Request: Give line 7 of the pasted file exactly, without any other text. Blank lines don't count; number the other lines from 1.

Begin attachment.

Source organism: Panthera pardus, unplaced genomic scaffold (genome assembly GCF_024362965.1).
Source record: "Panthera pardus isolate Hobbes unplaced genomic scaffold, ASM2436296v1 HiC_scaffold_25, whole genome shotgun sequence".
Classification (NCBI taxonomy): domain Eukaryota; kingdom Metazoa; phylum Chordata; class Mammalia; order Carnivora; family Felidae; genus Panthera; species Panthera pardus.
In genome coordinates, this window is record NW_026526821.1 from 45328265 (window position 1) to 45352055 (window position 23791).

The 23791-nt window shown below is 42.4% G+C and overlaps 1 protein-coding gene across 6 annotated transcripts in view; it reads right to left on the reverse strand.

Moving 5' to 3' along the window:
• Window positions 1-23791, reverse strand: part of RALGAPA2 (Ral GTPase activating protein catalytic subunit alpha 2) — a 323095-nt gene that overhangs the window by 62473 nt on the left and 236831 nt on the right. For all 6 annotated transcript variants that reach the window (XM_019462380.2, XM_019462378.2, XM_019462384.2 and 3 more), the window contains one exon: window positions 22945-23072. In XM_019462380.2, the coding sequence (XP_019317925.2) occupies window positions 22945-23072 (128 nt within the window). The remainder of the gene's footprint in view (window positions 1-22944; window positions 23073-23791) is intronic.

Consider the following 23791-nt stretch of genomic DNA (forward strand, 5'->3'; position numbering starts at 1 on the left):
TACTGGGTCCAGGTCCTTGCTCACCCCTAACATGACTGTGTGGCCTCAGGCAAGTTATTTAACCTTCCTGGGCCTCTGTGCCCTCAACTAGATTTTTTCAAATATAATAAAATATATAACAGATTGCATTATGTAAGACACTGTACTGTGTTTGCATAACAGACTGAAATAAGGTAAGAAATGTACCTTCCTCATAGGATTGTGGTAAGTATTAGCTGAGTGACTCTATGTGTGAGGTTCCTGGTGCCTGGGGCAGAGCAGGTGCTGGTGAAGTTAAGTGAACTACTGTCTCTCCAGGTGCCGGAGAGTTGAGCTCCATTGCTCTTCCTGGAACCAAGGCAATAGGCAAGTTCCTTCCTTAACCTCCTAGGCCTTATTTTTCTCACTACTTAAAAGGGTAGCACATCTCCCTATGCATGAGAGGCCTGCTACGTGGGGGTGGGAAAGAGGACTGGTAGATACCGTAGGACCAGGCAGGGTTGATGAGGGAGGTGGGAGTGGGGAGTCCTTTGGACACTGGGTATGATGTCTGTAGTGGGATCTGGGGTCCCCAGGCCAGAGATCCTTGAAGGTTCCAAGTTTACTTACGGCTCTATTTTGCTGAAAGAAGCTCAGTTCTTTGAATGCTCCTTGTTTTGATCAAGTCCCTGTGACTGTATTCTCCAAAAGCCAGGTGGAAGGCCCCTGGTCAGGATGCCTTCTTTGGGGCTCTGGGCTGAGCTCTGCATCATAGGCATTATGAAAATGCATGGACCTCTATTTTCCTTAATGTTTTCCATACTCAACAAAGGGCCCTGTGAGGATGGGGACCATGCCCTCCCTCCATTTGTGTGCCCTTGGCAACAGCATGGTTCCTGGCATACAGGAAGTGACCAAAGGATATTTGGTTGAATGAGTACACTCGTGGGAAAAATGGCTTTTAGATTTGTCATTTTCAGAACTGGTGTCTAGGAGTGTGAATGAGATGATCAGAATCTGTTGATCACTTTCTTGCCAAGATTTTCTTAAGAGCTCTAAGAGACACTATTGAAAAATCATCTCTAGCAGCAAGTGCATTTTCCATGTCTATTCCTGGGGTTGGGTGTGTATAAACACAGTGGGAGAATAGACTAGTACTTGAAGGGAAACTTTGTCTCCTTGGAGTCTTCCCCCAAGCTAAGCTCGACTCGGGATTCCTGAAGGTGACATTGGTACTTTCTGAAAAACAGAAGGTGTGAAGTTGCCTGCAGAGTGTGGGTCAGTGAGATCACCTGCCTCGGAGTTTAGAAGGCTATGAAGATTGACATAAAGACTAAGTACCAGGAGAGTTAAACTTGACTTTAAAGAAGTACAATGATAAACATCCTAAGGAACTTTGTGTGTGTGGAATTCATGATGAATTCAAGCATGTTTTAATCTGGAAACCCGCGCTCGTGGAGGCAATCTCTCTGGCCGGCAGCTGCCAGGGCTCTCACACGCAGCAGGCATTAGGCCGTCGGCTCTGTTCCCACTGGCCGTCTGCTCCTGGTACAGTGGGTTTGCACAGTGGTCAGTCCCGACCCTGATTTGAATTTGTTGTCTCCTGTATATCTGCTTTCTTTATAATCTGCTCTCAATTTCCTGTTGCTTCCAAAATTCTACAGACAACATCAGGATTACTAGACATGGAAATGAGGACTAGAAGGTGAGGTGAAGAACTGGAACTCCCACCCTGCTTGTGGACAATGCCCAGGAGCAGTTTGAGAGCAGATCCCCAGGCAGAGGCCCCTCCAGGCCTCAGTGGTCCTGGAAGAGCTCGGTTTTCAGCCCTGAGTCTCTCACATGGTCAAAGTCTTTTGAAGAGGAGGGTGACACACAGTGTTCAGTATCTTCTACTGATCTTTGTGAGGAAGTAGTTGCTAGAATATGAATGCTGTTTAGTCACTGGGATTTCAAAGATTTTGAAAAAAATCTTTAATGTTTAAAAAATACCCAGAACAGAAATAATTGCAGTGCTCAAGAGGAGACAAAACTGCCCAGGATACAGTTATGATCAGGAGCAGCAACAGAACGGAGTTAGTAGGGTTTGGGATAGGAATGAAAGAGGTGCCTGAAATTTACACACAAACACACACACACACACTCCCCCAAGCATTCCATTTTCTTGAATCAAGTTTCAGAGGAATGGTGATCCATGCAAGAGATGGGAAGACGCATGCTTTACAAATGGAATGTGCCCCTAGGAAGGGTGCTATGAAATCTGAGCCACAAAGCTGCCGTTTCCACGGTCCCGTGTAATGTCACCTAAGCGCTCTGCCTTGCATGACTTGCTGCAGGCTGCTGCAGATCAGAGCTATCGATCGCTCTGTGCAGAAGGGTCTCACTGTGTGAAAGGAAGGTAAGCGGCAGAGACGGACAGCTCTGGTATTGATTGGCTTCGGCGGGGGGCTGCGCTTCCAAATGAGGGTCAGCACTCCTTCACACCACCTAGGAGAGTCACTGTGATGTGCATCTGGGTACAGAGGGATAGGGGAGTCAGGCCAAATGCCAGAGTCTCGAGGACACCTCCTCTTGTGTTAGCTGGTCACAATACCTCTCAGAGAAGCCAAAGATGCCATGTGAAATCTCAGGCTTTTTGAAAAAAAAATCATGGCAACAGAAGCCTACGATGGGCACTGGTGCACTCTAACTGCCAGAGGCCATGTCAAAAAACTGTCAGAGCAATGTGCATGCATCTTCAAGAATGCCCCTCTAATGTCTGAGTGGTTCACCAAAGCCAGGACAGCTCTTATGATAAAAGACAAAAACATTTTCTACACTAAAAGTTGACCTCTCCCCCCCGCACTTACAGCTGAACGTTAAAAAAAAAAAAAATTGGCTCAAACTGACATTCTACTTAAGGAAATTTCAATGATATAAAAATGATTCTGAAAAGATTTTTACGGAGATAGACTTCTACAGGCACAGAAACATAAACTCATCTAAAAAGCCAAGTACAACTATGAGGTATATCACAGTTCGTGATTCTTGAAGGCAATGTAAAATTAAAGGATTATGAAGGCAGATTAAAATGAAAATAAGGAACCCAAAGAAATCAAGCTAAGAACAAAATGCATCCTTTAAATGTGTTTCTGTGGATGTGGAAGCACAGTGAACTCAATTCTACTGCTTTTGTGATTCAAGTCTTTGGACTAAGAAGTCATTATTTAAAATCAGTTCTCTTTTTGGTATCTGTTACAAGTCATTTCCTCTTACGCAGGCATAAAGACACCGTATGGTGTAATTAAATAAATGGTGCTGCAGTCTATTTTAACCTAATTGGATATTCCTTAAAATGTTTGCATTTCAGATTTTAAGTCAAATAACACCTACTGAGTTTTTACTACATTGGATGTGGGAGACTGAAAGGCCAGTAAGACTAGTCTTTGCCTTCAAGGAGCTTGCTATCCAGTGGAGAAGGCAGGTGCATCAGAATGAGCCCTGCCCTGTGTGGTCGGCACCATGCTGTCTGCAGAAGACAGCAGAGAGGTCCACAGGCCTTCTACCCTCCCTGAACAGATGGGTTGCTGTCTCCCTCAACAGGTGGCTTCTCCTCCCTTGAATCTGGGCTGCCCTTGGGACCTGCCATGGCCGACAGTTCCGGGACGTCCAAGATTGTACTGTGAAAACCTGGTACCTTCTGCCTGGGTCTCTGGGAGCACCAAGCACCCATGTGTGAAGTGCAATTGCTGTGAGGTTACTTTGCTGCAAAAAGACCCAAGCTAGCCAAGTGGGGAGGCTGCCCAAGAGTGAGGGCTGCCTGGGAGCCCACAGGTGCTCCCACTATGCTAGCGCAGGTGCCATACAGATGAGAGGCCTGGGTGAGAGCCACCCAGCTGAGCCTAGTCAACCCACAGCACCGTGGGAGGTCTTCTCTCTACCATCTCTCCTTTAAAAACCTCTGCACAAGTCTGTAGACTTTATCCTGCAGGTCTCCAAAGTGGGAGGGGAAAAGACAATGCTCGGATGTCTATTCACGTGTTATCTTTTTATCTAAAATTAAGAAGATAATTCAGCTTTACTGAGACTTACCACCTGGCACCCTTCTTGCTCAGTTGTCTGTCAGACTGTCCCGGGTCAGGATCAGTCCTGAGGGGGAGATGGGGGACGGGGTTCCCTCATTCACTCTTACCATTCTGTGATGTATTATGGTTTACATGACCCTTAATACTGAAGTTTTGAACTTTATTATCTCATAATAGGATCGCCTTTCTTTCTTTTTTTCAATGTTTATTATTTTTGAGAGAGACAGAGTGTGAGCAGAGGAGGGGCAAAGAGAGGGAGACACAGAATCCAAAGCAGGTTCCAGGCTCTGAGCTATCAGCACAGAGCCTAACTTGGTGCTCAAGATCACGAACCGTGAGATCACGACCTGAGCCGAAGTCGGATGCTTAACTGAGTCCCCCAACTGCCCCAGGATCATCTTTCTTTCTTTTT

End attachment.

• Window positions 1-23791, reverse strand: part of RALGAPA2 (Ral GTPase activating protein catalytic subunit alpha 2) — a 323095-nt gene that overhangs the window by 62473 nt on the left and 236831 nt on the right. For all 6 annotated transcript variants that reach the window (XM_019462380.2, XM_019462378.2, XM_019462384.2 and 3 more), the window contains one exon: window positions 22945-23072. In XM_019462380.2, the coding sequence (XP_019317925.2) occupies window positions 22945-23072 (128 nt within the window). The remainder of the gene's footprint in view (window positions 1-22944; window positions 23073-23791) is intronic.